This month in the Lobby Art Gallery we present Alex Mac Lean, who uses found natural materials from the beach to create his work.
Gallery Hours: Monday – Friday, 9am-5pm
When Alex Mac Lean was 4 years old he left Scotland at a time when there was rationing and it was tough to make ends meet. Fortunately, they made it to New York where his father, a highly skilled joiner (cabinet maker), found work. Each Mac Lean son received a jackknife from him at age 12. It is no accident that for 40 years now that is the single tool Alex makes use of at the shore. Alex had a fun-loving, close-knit family who particularly valued kindness, humor, and generosity. He was not keen on the academic aspects of school in Brooklyn, preferring socializing and athletics. It was interesting that at age 12, he was friends with a classmate named Sophie who became his wife in 1986. They have a daughter named Kira who lives in San Francisco. His first job in Brooklyn after leaving school was working as an elevator mechanic.
A critical event in his life occurred in 1966 when he was drafted. After the rigor of basic training, he was sent to Vietnam for one year during the Tet Offensive. That very painful chapter continues to play a role in his life today. During the 1970s, Alex had the good fortune to live in London for five years in a part of the city where everyone seemed to be an artist. He hung out with unusual people and got to see all kinds of art being made. Once back in California in 1974, he settled down to work, becoming a highly skilled and successful cabinet maker for clients who had amazing art in their homes and offices.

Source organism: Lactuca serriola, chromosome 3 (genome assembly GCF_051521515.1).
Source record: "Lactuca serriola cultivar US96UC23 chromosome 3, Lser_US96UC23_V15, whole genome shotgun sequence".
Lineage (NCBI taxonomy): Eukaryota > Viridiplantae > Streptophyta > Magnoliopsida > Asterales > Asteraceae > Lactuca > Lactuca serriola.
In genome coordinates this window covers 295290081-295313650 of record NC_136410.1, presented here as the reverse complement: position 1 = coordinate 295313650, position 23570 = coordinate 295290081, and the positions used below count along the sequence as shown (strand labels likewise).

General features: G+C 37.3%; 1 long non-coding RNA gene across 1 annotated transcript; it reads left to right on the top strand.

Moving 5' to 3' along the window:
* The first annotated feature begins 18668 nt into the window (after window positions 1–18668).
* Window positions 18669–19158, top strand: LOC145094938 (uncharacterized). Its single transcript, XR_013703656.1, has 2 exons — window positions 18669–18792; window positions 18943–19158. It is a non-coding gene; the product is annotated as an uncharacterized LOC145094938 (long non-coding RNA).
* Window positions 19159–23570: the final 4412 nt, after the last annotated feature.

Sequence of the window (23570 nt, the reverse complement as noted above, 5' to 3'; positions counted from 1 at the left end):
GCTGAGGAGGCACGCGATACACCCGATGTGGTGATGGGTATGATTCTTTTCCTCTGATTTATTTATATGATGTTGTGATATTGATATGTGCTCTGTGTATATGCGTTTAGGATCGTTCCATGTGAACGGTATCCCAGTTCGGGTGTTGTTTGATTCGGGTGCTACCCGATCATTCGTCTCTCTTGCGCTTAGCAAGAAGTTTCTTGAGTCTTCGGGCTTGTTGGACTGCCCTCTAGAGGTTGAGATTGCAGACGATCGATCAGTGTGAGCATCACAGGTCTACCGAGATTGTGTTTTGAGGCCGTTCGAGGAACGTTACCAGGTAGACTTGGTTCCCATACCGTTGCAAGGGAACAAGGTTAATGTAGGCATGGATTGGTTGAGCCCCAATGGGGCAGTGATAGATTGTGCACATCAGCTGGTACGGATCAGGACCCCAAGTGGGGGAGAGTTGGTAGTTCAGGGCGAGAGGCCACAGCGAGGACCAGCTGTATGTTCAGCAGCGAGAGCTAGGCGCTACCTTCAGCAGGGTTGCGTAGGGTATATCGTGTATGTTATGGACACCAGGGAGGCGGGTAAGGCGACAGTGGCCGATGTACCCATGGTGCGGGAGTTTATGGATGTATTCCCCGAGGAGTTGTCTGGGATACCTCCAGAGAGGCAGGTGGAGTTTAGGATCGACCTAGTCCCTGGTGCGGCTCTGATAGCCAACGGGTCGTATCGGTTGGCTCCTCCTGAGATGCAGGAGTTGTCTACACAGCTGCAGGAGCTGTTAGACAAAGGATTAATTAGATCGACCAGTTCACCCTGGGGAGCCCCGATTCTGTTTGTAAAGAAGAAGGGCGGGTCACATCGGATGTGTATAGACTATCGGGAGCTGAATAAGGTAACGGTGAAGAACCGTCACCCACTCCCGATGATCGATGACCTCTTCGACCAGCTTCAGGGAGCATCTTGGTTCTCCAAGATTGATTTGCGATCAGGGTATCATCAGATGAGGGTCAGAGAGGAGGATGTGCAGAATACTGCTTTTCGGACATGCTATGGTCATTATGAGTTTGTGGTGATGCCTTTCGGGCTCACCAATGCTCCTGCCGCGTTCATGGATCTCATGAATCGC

Regardless of the weather, Alex makes the trip from Novato to a Point Reyes beach at least 5 times a week. Quickly he is over the dune, immersing himself in all that the ocean and sky offer – sounds, smells, wind, weather. He is filled with emotions along with a sense of losing himself as well as finding himself. Alex walks up and down in the dry sand in search of likely driftwood “sticks” and lengths of bull kelp for his work. One might think that working with sticks and kelp is the antithesis of the specialized cabinet-making that dominated his work life in the past. For Alex, it is much the same because he is using his hands and knife to join his carefully chosen beach materials together to create something surprising. The challenges are just the right size, allowing him to become calm and content. Alex has invented a personal form of meditation involving his eyes, hands, legs, and memory. His joinery artworks made at the beach become his unique gifts to all of us! The communion of nature and the arts is very palpable throughout Alex’s creative, healing process.